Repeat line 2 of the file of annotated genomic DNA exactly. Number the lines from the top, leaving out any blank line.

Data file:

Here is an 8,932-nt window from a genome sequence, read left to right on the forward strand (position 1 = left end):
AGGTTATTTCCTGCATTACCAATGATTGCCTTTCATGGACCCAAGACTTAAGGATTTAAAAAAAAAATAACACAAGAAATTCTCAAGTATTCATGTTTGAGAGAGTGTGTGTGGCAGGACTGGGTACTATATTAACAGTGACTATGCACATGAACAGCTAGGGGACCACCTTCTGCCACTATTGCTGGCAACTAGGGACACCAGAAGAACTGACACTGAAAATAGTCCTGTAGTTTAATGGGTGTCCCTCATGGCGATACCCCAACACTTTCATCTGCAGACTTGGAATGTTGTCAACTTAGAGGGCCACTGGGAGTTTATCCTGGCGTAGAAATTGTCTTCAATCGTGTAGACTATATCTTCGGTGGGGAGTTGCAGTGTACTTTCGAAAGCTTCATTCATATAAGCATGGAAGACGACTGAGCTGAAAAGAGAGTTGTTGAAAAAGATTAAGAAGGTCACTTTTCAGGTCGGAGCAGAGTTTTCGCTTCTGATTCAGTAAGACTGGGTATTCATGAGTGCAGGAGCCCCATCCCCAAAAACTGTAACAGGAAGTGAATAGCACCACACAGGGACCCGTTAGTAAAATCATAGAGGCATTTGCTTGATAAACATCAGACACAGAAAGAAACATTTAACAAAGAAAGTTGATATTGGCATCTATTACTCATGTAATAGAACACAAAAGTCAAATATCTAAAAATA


AGGTTATTTCCTGCATTACCAATGATTGCCTTTCATGGACCCAAGACTTAAGGATTTAAAAAAAAAATAACACAAGAAATTCTCAAGTATTCATGTTTGAGAGAGTGTGTGTGGCAGGACTGGGTACTATATTAACAGTGACTATGCACATGAACAGCTAGGGGACCACCTTCTGCCACTATTGCTGGCAACTAGGGACACCAGAAGAACTGACACTGAAAATAGTCCTGTAGTTTAATGGGTGTCCCTCATGGCGATACCCCAACACTTTCATCTGCAGACTTGGAATGTTGTCAACTTAGAGGGCCACTGGGAGTTTATCCTGGCGTAGAAATTGTCTTCAATCGTGTAGACTATATCTTCGGTGGGGAGTTGCAGTGTACTTTCGAAAGCTTCATTCATATAAGCATGGAAGACGACTGAGCTGAAAAGAGAGTTGTTGAAAAAGATTAAGAAGGTCACTTTTCAGGTCGGAGCAGAGTTTTCGCTTCTGATTCAGTAAGACTGGGTATTCATGAGTGCAGGAGCCCCATCCCCAAAAACTGTAACAGGAAGTGAATAGCACCACACAGGGACCCGTTAGTAAAATCATAGAGGCATTTGCTTGATAAACATCAGACACAGAAAGAAACATTTAACAAAGAAAGTTGATATTGGCATCTATTACTCATGTAATAGAACACAAAAGTCAAATATCTAAAAATA